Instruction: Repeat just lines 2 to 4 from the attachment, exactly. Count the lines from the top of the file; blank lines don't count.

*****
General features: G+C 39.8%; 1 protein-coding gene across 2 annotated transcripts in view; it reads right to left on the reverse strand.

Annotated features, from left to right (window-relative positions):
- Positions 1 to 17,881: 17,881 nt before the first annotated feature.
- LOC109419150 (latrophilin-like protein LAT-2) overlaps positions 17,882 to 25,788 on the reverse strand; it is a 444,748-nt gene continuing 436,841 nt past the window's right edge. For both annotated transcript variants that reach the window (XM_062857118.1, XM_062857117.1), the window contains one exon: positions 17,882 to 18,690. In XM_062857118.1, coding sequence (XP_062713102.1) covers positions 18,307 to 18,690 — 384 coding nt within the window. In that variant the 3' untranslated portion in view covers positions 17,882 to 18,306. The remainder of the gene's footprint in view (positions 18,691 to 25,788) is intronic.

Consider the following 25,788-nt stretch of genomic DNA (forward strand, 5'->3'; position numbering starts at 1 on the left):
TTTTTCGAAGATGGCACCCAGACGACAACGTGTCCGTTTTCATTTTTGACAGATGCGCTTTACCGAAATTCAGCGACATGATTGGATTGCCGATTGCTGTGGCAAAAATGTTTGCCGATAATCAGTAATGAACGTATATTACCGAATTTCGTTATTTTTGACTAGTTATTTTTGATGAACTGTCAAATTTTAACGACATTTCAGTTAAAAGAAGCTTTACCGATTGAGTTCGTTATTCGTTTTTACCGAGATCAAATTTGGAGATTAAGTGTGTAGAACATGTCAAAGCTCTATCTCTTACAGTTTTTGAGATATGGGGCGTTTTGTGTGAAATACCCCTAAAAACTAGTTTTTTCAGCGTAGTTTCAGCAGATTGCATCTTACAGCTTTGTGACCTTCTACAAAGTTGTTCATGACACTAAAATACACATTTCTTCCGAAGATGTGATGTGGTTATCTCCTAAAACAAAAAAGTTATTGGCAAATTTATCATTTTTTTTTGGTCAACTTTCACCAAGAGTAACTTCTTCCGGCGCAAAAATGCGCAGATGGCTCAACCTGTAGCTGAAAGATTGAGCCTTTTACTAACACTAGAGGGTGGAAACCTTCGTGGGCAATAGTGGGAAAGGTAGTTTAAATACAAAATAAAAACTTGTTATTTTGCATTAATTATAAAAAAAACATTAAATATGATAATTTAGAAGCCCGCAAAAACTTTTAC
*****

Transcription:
Annotated features, from left to right (window-relative positions):
- Positions 1 to 17,881: 17,881 nt before the first annotated feature.
- LOC109419150 (latrophilin-like protein LAT-2) overlaps positions 17,882 to 25,788 on the reverse strand; it is a 444,748-nt gene continuing 436,841 nt past the window's right edge. For both annotated transcript variants that reach the window (XM_062857118.1, XM_062857117.1), the window contains one exon: positions 17,882 to 18,690. In XM_062857118.1, coding sequence (XP_062713102.1) covers positions 18,307 to 18,690 — 384 coding nt within the window. In that variant the 3' untranslated portion in view covers positions 17,882 to 18,306. The remainder of the gene's footprint in view (positions 18,691 to 25,788) is intronic.